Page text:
Amy Klobuchar has a bold and misguided plan to repair America
Public transit gets third billing, while the top slot goes (as usual) to cars
American infrastructure is in poor shape. Roads and bridges are routinely falling apart, and many government agencies are far behind on their upkeep — the National Park Service alone estimates it has a maintenance backlog of nearly $12 billion.
This no doubt motivates Democratic presidential candidate and Minnesota Sen. Amy Klobuchar's new proposal for a $1 trillion infrastructure package. There's much to like about it, particularly the scale. But it also reveals a warped set of priorities and a lack of understanding about the biggest problem with American infrastructure — namely, cost.
First, the good. A trillion bucks is a good starting point. American infrastructure both needs a lot of repairs and a major expansion — particularly for rail and public transit. It's good to see her endorse plans to "[reduce] our energy consumption overhaul our rail infrastructure when it comes to freight and passenger rail, and bring high-speed rail to more communities." The mention of freight is a bit odd, given that America's freight rail system is actually quite good, but it probably needs work too.
She also proposes investments in rural internet access, climate-friendly investments, and flood protection, which are all good ideas.
As an aside, it is amusing to see Klobuchar casually propose $650 billion in direct federal infrastructure spending (the rest is supposed to come from private sources and bond sales) when she dismissed free four-year college — which would cost only about $70 billion per year — as too expensive. Centrists often hide their ideological priorities behind "we can't afford it" rhetoric.
But this brings me to the first problem: priorities. Public transit gets third billing, while the top slot goes (as usual) to cars — spending to "Repair and replace our roads, highways, and bridges." At a minimum, this is backwards. The mid-20th century movement to orient the entire American built environment around automobiles was a catastrophe for functional urbanism and public health. Driving kills tens of thousands a year through accidents, tens of thousands more through air pollution, and tens of thousands more by encouraging an unhealthy lifestyle. Moreover, cars are a fundamentally stupid and inefficient way to move people around in a confined space — creating both epic traffic congestion in cities and sprawl that increases carbon pollution and loneliness.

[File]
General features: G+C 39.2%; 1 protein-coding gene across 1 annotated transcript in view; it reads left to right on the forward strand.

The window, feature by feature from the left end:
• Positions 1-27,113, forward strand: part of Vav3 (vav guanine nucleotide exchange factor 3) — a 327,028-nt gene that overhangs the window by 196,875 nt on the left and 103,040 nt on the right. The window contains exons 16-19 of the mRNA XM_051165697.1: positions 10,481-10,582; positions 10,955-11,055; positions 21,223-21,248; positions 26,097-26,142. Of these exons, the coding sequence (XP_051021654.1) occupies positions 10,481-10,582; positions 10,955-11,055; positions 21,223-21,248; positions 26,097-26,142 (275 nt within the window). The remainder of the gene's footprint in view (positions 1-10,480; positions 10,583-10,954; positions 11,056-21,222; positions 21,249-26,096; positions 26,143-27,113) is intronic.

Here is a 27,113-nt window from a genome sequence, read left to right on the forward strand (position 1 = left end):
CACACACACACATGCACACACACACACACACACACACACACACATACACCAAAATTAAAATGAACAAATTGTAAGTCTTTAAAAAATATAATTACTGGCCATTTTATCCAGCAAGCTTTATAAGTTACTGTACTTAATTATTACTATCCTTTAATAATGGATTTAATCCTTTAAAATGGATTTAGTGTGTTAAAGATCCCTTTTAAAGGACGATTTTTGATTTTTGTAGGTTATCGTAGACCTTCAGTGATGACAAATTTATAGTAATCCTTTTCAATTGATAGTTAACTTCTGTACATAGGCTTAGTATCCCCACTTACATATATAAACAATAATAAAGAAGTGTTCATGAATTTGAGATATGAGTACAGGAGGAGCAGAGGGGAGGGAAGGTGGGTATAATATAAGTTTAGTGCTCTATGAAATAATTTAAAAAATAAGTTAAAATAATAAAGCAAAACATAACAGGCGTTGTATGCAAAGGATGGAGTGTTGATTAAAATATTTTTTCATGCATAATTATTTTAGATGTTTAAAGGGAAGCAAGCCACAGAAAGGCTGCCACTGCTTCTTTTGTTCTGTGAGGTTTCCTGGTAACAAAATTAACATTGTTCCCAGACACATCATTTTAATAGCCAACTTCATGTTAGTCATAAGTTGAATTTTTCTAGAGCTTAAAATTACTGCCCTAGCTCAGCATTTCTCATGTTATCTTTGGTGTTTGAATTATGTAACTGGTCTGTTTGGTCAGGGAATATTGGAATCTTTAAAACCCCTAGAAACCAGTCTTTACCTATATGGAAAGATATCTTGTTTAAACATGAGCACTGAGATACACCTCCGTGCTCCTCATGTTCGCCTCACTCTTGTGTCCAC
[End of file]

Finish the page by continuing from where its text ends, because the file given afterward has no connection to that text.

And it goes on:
Now, we can't just re-engineer American cities to become like Paris or London overnight, so no doubt we will have to spend something on road upkeep. But a big infrastructure package should certainly lean against highways and sprawl, and towards density. In particular, cities should seriously consider tearing out arterial freeways in their urban cores, which destroyed huge dense neighborhoods that badly need to be rebuilt — and putting the saved maintenance dollars (plus additional tax revenue) towards transit.
The second problem is even more important: cost. Klobuchar says nothing about the stupendous cost bloat in American construction, which would strangle any of the projects worth doing she proposes. For instance, California Gov. Gavin Newsom (D) recently canceled the high-speed rail project to connect Los Angeles and San Francisco, mainly due to poor planning and 10 years of spiraling budget overruns. Elsewhere, New York just took 10 years to build a measly three subway stops at a cost of $4.5 billion — about equal to the price of Grand Coulee Dam (volume: nearly four times that of the Great Pyramid at Giza) in inflation-adjusted dollars.
Just what the problem here is hard to figure out. As Alon Levy argues, it appears American government at all levels is doing basically everything wrong — the procurement is bad, the engineering is bad, the choice of construction techniques is bad, the management is bad, and projects are continually larded up with expensive political goodies. Essentially no one with power is even trying to do things efficiently or cheaply, probably because they don't know how or care to know. The California high-speed rail project, for instance, featured a ludicrous detour to Palmdale that cost $5 billion and increased trip time by 12 minutes.
At a minimum, I would suggest some kind of commission to study the cost disaster in depth, which would give infrastructure advocates a set of best practices and talking points to rally around. But if America wants to finally bring its infrastructure up to the level of Japan in the 1950s (let alone the 21st century), political leaders are going to have to do something. Otherwise we could easily waste the whole trillion bucks on a handful of freeway overpasses and boondoggles.